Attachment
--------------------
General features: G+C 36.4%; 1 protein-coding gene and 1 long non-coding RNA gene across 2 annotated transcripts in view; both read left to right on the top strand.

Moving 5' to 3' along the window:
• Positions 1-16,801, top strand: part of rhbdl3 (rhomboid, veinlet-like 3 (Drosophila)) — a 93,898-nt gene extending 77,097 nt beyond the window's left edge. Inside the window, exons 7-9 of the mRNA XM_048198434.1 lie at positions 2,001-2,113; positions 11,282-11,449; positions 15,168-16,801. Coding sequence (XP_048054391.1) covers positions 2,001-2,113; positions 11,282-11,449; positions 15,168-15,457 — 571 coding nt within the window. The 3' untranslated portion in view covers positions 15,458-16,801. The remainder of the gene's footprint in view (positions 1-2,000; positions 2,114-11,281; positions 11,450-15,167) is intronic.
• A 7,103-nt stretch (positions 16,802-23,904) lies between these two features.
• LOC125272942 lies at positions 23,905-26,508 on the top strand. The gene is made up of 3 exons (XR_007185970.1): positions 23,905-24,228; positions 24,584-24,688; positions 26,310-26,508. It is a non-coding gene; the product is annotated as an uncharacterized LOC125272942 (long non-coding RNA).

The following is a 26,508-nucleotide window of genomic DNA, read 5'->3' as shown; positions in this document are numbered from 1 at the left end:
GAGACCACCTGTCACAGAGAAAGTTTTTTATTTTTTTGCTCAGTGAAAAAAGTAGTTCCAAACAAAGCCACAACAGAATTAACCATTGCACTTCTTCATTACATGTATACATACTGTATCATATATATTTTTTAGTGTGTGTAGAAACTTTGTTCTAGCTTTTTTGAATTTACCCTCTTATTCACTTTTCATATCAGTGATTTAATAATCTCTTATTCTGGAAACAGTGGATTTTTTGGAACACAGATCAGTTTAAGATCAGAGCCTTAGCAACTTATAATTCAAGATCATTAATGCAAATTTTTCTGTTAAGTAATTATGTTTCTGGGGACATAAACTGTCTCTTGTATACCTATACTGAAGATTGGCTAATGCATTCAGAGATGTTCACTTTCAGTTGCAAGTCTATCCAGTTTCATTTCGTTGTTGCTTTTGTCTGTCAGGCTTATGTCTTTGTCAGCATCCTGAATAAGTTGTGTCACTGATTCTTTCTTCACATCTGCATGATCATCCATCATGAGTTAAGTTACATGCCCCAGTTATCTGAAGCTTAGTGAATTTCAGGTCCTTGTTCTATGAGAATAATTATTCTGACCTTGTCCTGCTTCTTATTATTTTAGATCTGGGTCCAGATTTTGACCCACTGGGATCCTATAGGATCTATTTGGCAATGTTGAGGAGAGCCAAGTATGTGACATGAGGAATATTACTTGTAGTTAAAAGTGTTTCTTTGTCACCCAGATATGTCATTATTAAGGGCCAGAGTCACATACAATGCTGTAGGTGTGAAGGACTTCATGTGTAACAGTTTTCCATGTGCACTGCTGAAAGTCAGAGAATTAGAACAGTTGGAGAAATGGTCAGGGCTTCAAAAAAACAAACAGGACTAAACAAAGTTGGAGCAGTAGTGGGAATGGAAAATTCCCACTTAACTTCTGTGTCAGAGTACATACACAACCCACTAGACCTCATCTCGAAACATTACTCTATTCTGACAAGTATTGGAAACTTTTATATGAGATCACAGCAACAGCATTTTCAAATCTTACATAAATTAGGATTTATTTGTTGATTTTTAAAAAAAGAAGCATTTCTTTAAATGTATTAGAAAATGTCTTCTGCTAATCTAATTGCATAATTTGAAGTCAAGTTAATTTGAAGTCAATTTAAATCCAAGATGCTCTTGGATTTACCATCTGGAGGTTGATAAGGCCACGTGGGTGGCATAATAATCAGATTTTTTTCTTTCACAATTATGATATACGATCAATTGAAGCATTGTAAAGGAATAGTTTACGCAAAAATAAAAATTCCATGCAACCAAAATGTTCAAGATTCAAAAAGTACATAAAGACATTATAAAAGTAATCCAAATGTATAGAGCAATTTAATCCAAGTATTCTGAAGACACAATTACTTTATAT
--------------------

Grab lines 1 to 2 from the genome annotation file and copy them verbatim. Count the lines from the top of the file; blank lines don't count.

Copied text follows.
General features: G+C 36.4%; 1 protein-coding gene and 1 long non-coding RNA gene across 2 annotated transcripts in view; both read left to right on the top strand.

Moving 5' to 3' along the window: